|Season||Episodes||Originally aired||Rank||Rating||Tied with|
|First aired||Last aired|
|1||39||September 10, 1955||August 25, 1956||N/A||N/A||N/A|
|2||39||September 8, 1956||June 29, 1957||7||32.7||I've Got a Secret|
|3||39||September 14, 1957||June 7, 1958||1||43.1||N/A|
|4||39||September 13, 1958||June 13, 1959||1||39.6||N/A|
|5||39||September 5, 1959||June 11, 1960||1||40.3||N/A|
|6||38||September 3, 1960||June 17, 1961||1||37.3||N/A|
|7||34||September 30, 1961||May 26, 1962||3||28.3||N/A|
|8||38||September 15, 1962||June 1, 1963||10||27.0||N/A|
|9||36||September 28, 1963||June 6, 1964||20||23.5||N/A|
|10||36||September 26, 1964||May 29, 1965||27||22.6||N/A|
|11||32||September 18, 1965||May 7, 1966||30||21.3||N/A|
|12||29||September 17, 1966||April 15, 1967||N/A||N/A||N/A|
|13||25||September 11, 1967||March 4, 1968||4||25.5||Family Affair|
|14||26||September 23, 1968||March 24, 1969||6||24.9||N/A|
|15||26||September 22, 1969||March 23, 1970||2||25.9||N/A|
|16||24||September 14, 1970||March 8, 1971||5||25.5||N/A|
|17||24||September 13, 1971||March 13, 1972||4||26.0||N/A|
|18||24||September 11, 1972||March 5, 1973||7||23.6||The Mary Tyler Moore Show|
|19||24||September 10, 1973||April 1, 1974||15||22.1||N/A|
|20||24||September 9, 1974||March 31, 1975||28||20.5||N/A|
|Television movies||September 26, 1987||February 10, 1994||N/A||N/A||N/A|
All 635 episodes of the television series, and almost all 480 episodes of the radio show, still exist.
In syndication, the entire 20-year run of Gunsmoke is separated into three packages by CBS Television Distribution:
In 2006, as part of Gunsmokes 50th anniversary on TV, certain selected episodes were released on DVD in three different box sets. Twelve episodes, from 1955 to 1964, were selected for the Gunsmoke: Volume I box set, and another twelve episodes, from 1964 to 1975, were selected for the Gunsmoke: Volume II box set. Both sets are also available as a combined single "Gift Box Set". A third unique DVD box set, known as Gunsmoke: The Directors Collection, was also released with 10 selected episodes from certain seasons throughout the series' 20-year history. All of these box sets are available on Region 1 DVD from Paramount Home Entertainment and CBS DVD.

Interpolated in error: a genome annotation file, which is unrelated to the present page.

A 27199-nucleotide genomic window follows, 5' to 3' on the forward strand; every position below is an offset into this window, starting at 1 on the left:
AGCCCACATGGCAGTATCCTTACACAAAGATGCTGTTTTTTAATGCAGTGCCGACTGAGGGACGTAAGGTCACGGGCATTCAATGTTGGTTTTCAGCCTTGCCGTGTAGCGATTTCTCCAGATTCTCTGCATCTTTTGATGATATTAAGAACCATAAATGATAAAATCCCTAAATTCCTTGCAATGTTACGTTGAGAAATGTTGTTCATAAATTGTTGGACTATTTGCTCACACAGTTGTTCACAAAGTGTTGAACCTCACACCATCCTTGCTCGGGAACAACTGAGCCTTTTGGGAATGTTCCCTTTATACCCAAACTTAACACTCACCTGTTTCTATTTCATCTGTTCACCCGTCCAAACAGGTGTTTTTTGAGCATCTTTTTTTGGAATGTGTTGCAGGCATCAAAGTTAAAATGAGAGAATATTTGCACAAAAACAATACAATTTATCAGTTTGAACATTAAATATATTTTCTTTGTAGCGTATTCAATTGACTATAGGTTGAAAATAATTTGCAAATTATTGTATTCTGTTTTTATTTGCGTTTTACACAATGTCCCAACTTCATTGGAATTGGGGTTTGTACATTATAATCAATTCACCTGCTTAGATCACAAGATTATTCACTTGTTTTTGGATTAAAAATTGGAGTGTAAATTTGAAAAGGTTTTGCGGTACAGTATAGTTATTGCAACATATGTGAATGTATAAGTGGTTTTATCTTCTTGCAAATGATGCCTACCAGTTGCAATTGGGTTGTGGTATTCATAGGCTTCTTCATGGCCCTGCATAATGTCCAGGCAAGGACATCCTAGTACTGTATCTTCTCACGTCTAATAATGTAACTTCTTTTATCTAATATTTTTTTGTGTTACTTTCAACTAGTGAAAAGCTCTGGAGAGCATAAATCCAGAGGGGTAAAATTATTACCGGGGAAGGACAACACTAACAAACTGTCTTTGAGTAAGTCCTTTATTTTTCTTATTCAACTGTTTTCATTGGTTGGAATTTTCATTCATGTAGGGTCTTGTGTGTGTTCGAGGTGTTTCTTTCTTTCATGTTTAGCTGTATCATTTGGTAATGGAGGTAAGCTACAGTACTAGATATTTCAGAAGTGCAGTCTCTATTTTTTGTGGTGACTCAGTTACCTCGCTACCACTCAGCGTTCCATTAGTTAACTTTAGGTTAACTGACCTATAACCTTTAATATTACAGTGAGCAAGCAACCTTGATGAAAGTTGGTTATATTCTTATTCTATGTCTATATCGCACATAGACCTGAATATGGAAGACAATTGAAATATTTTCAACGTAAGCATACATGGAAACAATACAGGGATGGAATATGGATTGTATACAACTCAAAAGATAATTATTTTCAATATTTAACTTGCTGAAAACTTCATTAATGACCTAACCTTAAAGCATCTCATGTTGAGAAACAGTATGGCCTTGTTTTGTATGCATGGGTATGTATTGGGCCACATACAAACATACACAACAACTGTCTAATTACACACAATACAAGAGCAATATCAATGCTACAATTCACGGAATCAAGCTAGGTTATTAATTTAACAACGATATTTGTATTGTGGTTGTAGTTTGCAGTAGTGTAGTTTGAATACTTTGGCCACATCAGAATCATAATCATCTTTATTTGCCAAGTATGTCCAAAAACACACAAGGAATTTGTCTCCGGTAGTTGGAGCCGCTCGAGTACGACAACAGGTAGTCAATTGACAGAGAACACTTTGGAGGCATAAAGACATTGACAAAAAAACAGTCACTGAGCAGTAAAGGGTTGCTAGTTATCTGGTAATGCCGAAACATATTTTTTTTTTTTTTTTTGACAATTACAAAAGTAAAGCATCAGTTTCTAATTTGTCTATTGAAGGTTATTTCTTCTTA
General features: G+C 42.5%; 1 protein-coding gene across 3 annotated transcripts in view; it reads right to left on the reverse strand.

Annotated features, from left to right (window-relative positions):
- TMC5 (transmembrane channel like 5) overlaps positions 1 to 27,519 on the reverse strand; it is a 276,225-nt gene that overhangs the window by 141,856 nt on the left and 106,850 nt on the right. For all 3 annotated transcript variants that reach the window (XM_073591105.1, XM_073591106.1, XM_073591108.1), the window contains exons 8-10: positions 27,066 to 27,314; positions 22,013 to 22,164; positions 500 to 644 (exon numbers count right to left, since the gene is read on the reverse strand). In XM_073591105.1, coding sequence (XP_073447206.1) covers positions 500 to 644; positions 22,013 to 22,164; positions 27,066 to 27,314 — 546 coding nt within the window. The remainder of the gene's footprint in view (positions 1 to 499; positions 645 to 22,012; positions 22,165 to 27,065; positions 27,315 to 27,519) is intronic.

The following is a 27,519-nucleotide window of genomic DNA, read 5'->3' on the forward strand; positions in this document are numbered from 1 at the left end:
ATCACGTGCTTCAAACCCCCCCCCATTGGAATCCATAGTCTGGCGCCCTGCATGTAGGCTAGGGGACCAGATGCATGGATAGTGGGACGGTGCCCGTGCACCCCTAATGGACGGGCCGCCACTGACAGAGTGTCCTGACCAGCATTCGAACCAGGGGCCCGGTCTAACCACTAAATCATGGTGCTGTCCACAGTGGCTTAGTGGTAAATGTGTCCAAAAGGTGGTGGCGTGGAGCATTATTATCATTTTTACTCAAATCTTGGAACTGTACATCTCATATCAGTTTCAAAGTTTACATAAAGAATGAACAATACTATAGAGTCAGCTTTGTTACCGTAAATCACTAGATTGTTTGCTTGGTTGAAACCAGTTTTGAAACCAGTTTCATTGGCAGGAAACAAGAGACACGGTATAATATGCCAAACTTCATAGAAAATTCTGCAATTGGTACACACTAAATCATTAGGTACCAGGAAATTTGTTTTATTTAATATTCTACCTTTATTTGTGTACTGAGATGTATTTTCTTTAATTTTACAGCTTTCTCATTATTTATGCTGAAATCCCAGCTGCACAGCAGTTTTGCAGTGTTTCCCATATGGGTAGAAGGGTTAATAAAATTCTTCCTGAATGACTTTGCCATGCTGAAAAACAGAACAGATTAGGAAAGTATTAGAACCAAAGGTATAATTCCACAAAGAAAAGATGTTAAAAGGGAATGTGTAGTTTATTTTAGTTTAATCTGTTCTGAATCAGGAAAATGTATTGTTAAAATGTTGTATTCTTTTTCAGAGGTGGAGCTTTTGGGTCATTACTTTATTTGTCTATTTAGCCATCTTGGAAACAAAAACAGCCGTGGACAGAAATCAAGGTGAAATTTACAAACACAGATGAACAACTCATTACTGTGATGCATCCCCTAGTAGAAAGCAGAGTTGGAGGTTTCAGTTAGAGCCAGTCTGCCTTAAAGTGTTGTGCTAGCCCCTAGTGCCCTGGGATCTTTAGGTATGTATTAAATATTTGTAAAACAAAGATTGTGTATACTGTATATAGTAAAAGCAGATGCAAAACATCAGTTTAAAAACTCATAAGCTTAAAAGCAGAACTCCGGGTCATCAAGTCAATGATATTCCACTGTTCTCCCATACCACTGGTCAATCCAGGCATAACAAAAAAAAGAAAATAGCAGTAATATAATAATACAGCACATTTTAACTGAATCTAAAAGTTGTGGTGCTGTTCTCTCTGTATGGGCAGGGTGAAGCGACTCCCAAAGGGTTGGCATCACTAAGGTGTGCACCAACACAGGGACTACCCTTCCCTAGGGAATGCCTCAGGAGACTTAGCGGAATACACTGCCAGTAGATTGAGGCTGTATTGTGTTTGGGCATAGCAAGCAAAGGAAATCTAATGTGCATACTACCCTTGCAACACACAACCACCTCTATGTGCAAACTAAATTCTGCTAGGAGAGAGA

Additionally, Paramount Home Entertainment and CBS DVD have released the series in it's entirety from 2007 to 2020 on DVD in Region 1 (all of the seasons expect for season one and seasons sixteen through twenty were split into two volumes). A complete series box set was released on May 5, 2020. All DVDs have been released with English audio and close captioning from season 1 to 5 and starting season 6 English SDH.
Preceding the series by nearly 2 years was a 1953 movie also titled Gunsmoke. It has been confused in the past as the basis for the series but has been proven since to have no connection with the show, or radio series, with the exception that all are westerns.
Note: The 1959 Copyright in Roman Numerals appears to be inaccurate. It shows "MCMLVIX" but should have been written as "MCMLIX"
Gunsmoke had one spin-off series, Dirty Sally, a semicomedy starring Jeanette Nolan as an old woman and Dack Rambo as a young gunfighter, leaving Dodge City for California to pan for gold. The program lasted 13 weeks and aired in the first half of 1974, a year before Gunsmoke ended.
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The Gunsmoke radio theme song and later TV theme was titled "Old Trails", also known as "Boothill". The Gunsmoke theme was composed by Rex Koury. The original radio version was conducted by Koury. The TV version was thought to have been first conducted by CBS west coast music director Lud Gluskin. The lyrics of the theme, never aired on the radio or television show, were recorded and released by Tex Ritter in 1955. Ritter was backed on that Capitol record by Rex Koury and the radio Gunsmoke orchestra. William Lava composed the original theme music for television, as noted in the program credits.
Other notable composers included:
The Gunsmoke brand was used to endorse numerous products, from cottage cheese to cigarettes.
The Heartland toy company included an 8" (1/9th scale) plastic Matt Dillion figure as well as his horse "Buck" (aka "Old Faithful Buck") in their line of famous TV cowboys and their horses during the 1950s.
In 1985, Capcom released a video game for the arcade (and its corresponding game for the NES in 1988) with a Western theme, called Gun.Smoke. Other than the Western theme, the show and game have no relationship whatsoever.
The program currently airs on three major venues: TV Land, which has carried the show since its inception in 1996, Encore Westerns, and Weigel Broadcasting's MeTV digital subchannel network. Individual stations such as KFWD in Dallas also carry the series in their markets. It has also been shown on satellite channel CBS Action in the UK, Ireland and Poland. The series also appears intermittently on MeTV's themed sister network Decades, which CBS holds a partial interest in; it appears on the schedule depending on the theme and year a particular day has.